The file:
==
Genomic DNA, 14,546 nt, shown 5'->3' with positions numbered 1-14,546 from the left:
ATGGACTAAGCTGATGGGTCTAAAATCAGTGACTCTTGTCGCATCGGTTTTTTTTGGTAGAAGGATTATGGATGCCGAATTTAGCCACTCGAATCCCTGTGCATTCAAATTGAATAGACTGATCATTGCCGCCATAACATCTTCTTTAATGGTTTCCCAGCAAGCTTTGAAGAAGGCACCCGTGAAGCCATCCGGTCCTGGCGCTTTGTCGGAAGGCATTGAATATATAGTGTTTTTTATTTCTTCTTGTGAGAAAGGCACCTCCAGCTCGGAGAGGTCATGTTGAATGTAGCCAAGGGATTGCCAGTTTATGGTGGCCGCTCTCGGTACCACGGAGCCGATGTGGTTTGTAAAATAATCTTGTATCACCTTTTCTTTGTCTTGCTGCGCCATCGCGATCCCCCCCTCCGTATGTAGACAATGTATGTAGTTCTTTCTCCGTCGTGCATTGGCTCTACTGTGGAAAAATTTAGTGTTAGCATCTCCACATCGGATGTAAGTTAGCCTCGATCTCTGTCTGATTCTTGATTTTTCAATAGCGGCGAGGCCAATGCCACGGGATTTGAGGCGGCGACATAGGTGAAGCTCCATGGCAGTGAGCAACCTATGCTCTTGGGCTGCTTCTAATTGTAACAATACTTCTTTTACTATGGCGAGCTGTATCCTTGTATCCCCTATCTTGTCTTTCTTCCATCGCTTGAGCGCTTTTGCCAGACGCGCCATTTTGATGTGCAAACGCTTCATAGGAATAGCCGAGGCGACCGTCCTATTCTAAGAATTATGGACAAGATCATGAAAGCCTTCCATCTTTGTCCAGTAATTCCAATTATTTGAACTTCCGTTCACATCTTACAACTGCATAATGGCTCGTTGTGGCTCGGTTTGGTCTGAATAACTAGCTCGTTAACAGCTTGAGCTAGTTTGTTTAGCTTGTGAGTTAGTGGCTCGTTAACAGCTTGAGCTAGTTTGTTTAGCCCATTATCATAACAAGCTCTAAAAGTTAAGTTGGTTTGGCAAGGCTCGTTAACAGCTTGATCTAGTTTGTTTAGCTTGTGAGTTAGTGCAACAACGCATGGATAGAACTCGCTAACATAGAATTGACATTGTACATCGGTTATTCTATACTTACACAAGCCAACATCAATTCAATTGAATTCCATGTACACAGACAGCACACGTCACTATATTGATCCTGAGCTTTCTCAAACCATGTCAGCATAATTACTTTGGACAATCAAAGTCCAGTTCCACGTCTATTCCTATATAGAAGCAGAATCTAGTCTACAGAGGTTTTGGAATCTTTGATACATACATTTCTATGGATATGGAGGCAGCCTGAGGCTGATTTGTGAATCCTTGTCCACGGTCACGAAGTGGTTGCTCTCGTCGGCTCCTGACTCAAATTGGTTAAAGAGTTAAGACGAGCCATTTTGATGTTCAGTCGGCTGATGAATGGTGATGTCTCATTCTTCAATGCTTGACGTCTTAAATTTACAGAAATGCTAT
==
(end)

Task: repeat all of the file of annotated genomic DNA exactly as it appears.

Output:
Genomic DNA, 14,546 nt, shown 5'->3' with positions numbered 1-14,546 from the left:
ATGGACTAAGCTGATGGGTCTAAAATCAGTGACTCTTGTCGCATCGGTTTTTTTTGGTAGAAGGATTATGGATGCCGAATTTAGCCACTCGAATCCCTGTGCATTCAAATTGAATAGACTGATCATTGCCGCCATAACATCTTCTTTAATGGTTTCCCAGCAAGCTTTGAAGAAGGCACCCGTGAAGCCATCCGGTCCTGGCGCTTTGTCGGAAGGCATTGAATATATAGTGTTTTTTATTTCTTCTTGTGAGAAAGGCACCTCCAGCTCGGAGAGGTCATGTTGAATGTAGCCAAGGGATTGCCAGTTTATGGTGGCCGCTCTCGGTACCACGGAGCCGATGTGGTTTGTAAAATAATCTTGTATCACCTTTTCTTTGTCTTGCTGCGCCATCGCGATCCCCCCCTCCGTATGTAGACAATGTATGTAGTTCTTTCTCCGTCGTGCATTGGCTCTACTGTGGAAAAATTTAGTGTTAGCATCTCCACATCGGATGTAAGTTAGCCTCGATCTCTGTCTGATTCTTGATTTTTCAATAGCGGCGAGGCCAATGCCACGGGATTTGAGGCGGCGACATAGGTGAAGCTCCATGGCAGTGAGCAACCTATGCTCTTGGGCTGCTTCTAATTGTAACAATACTTCTTTTACTATGGCGAGCTGTATCCTTGTATCCCCTATCTTGTCTTTCTTCCATCGCTTGAGCGCTTTTGCCAGACGCGCCATTTTGATGTGCAAACGCTTCATAGGAATAGCCGAGGCGACCGTCCTATTCTAAGAATTATGGACAAGATCATGAAAGCCTTCCATCTTTGTCCAGTAATTCCAATTATTTGAACTTCCGTTCACATCTTACAACTGCATAATGGCTCGTTGTGGCTCGGTTTGGTCTGAATAACTAGCTCGTTAACAGCTTGAGCTAGTTTGTTTAGCTTGTGAGTTAGTGGCTCGTTAACAGCTTGAGCTAGTTTGTTTAGCCCATTATCATAACAAGCTCTAAAAGTTAAGTTGGTTTGGCAAGGCTCGTTAACAGCTTGATCTAGTTTGTTTAGCTTGTGAGTTAGTGCAACAACGCATGGATAGAACTCGCTAACATAGAATTGACATTGTACATCGGTTATTCTATACTTACACAAGCCAACATCAATTCAATTGAATTCCATGTACACAGACAGCACACGTCACTATATTGATCCTGAGCTTTCTCAAACCATGTCAGCATAATTACTTTGGACAATCAAAGTCCAGTTCCACGTCTATTCCTATATAGAAGCAGAATCTAGTCTACAGAGGTTTTGGAATCTTTGATACATACATTTCTATGGATATGGAGGCAGCCTGAGGCTGATTTGTGAATCCTTGTCCACGGTCACGAAGTGGTTGCTCTCGTCGGCTCCTGACTCAAATTGGTTAAAGAGTTAAGACGAGCCATTTTGATGTTCAGTCGGCTGATGAATGGTGATGTCTCATTCTTCAATGCTTGACGTCTTAAATTTACAGAAATGCTAT